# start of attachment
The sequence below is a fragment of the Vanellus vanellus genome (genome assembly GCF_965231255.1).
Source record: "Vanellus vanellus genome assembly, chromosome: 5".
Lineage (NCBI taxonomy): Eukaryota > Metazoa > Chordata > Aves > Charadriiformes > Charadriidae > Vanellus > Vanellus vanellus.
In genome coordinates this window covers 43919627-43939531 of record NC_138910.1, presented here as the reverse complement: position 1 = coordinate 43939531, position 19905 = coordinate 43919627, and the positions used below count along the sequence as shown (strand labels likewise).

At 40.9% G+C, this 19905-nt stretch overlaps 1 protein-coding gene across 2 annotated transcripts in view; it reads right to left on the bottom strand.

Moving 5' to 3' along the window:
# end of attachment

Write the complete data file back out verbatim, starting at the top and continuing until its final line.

The sequence below is a fragment of the Vanellus vanellus genome (genome assembly GCF_965231255.1).
Source record: "Vanellus vanellus genome assembly, chromosome: 5".
Lineage (NCBI taxonomy): Eukaryota > Metazoa > Chordata > Aves > Charadriiformes > Charadriidae > Vanellus > Vanellus vanellus.
In genome coordinates this window covers 43919627-43939531 of record NC_138910.1, presented here as the reverse complement: position 1 = coordinate 43939531, position 19905 = coordinate 43919627, and the positions used below count along the sequence as shown (strand labels likewise).

At 40.9% G+C, this 19905-nt stretch overlaps 1 protein-coding gene across 2 annotated transcripts in view; it reads right to left on the bottom strand.

Moving 5' to 3' along the window: